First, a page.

Dr. Fauci Says You Should Get Vaccinated Even If You Have This Condition

There is no "safety issue" keeping these people from getting the COVID vaccine.

More and more people are getting vaccinated in the United States, but there is still a long way to go. The vaccine has to go to as many people as possible to reach what White House COVID adviser Anthony Fauci, MD, says would count as herd immunity: 75 percent of Americans being inoculated. While there are plenty of people who cannot get vaccinated for certain medical reasons, other people's hesitancy about the COVID vaccine may actually be unfounded. In fact, Fauci just confirmed that people with this condition can get vaccinated safely. Read on to find out which group should proceed with getting vaccinated, and if you're wondering where to get your shot, You'll Be Able to Get Vaccinated at Any Walgreens by This Date.

Dr. Fauci said that people who are immunosuppressed should get vaccinated.


During a White House COVID Response Team Briefing on Feb. 10, Fauci discussed how some states are moving into the third phase of vaccinations, which the Centers for Disease Control and Prevention (CDC) says should include people under the age of 65 with underlying conditions. In an effort to further clarify who should get vaccinated during this phase, the White House adviser said that people who are immunosuppressed are able to get the vaccine, despite any concerns. He specifically referenced those who may be taking immunosuppressive drugs like glucocorticoids or corticosteroids for autoinflammatory diseases or allergic conditions.

"There has been a number of individuals who feel that they should not get vaccinated because of those underlying conditions," Fauci said. "There is no safety reason not to get vaccinated." According to Fauci, the only safety concerns for immunosuppressed people in terms of vaccination come from live vaccines, which use a weakened form of a virus to create an immune response. However, neither the Moderna or Pfizer COVID vaccine is a live vaccine. And for more coronavirus news, If You're Over 65, You Could Be Missing This COVID Symptom, Study Says.

Immunosuppressed people have a higher risk of severe COVID.

Top view of doctor talking to covid-19 patient

Fauci further explained why vaccinating immunosuppressed people is extremely important. The CDC says that those who have an immunocompromised state could be at an increased risk for severe illness from the coronavirus. "I want to set the record straight for these individuals, because they are more vulnerable to more severe effects if they do get infected," Fauci explained. "Therefore, they are the very people who should get vaccinated." And for more on your coronavirus risks, If You've Done This, You're Twice as Likely to Develop Severe COVID.

Fauci says immunosuppressed people may have a less effective response to the vaccine, however.

Person getting COVID vaccine

It's worth noting that the vaccine may not work as well in those who are immunosuppressed. According to Fauci, "the only potential downside might be that you might not have as robust a response to the vaccine," compared to someone who has a normal immune response. So while both Moderna and Pfizer are nearly 95 percent effective in preventing COVID, someone who is immunocompromised may not reach that efficacy. "But clearly, getting a less-than-optimal response is much better than no response at all," Fauci explained. And for more up-to-date information, sign up for our daily newsletter.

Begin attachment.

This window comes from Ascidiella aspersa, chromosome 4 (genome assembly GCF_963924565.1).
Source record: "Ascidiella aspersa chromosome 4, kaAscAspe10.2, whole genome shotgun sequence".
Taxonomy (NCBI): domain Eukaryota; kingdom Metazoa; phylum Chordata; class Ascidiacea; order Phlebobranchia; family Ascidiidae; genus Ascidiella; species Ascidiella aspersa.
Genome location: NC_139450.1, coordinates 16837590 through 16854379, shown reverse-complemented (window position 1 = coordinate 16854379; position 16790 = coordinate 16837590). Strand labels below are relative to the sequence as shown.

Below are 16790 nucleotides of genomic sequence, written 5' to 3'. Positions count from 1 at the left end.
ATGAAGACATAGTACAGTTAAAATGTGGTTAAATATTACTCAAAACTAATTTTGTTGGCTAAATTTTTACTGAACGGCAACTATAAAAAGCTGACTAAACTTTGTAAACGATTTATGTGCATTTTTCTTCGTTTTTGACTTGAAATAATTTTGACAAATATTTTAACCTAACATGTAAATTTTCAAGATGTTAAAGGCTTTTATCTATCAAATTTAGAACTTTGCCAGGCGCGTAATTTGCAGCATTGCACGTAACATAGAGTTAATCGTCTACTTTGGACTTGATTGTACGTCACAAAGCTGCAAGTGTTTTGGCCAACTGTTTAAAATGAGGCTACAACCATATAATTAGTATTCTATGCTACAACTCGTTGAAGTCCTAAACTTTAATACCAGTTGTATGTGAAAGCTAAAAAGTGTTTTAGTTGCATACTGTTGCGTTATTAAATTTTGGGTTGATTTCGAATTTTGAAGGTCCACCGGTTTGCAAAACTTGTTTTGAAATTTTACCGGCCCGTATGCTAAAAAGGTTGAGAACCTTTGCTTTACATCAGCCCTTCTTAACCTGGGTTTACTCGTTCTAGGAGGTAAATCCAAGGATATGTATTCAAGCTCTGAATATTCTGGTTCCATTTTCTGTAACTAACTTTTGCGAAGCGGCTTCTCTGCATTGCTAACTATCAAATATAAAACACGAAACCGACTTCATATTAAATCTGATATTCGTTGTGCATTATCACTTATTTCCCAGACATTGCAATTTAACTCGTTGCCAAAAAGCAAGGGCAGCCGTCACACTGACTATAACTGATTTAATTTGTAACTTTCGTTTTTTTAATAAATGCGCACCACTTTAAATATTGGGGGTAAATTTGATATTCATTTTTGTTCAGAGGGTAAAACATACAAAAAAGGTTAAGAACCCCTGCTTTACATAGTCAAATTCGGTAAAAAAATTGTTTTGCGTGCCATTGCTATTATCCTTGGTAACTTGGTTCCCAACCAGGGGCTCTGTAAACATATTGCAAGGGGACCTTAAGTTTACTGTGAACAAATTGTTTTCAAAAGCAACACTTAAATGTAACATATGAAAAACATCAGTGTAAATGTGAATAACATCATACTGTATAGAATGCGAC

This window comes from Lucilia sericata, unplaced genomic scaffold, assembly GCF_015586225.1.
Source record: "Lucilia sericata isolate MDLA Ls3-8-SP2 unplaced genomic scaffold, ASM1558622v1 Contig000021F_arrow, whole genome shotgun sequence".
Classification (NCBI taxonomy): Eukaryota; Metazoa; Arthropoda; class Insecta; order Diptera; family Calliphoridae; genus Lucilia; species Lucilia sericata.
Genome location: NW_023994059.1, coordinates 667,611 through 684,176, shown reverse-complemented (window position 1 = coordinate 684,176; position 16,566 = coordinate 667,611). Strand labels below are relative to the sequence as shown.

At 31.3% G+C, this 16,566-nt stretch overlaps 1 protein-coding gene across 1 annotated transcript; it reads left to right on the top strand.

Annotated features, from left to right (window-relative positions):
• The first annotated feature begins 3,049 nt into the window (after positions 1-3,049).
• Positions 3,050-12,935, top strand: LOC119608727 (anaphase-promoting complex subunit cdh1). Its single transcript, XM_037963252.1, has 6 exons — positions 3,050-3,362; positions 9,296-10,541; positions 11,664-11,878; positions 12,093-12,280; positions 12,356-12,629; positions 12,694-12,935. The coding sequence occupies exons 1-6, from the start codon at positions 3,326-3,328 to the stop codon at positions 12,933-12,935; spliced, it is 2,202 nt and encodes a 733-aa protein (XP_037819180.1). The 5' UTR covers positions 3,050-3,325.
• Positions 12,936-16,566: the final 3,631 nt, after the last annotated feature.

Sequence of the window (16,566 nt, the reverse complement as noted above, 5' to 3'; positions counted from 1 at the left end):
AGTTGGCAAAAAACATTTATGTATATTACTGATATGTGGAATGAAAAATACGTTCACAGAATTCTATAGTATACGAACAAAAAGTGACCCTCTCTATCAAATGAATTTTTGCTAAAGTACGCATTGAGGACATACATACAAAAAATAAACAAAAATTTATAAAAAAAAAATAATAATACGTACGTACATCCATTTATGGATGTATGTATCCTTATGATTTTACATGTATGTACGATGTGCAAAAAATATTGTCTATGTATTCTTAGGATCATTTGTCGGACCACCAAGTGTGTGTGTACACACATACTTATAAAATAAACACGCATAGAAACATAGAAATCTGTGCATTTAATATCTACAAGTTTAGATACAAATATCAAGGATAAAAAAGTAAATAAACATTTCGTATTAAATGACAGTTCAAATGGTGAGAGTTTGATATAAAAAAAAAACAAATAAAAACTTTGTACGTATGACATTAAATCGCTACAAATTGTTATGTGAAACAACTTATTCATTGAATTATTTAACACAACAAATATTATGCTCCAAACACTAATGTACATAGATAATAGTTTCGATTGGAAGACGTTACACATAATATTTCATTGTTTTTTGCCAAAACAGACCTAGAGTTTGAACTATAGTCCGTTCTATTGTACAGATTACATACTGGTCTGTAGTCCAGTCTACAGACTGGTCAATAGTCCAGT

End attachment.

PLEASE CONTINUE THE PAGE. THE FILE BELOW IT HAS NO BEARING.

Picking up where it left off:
The CDC says there are only three reasons someone shouldn't get the COVID vaccine.

Hand with white surgical gloves taking coronavirus vaccine dose from vial with syringe

According to the CDC, there are three reasons for someone not to get the COVID vaccine because it could harm them, otherwise known as a contraindication. If someone has a severe allergic reaction to a previous dose of the vaccine, has an immediate allergic reaction of any severity to a previous dose, or has an immediate allergic reaction of any severity to polysorbate, they should not receive the COVID vaccine (or a second dose of the vaccine if they've already gotten the first). An immunosuppressive state is not directly considered a contraindication to the COVID vaccine. The CDC says that the only reason you should not get the vaccine with this condition is if you are immunosuppressed and have one of the previously listed contraindications. And for more on the future of the pandemic, The Johnson & Johnson CEO Just Made This Unsettling Prediction About COVID.

Best Life is constantly monitoring the latest news as it relates to COVID-19 in order to keep you healthy, safe, and informed. Here are the answers to your most burning questions, the ways you can stay safe and healthy, the facts you need to know, the risks you should avoid, the myths you need to ignore,and the symptoms to be aware of. Click here for all of our COVID-19 coverage, and sign up for our newsletter to stay up to date.
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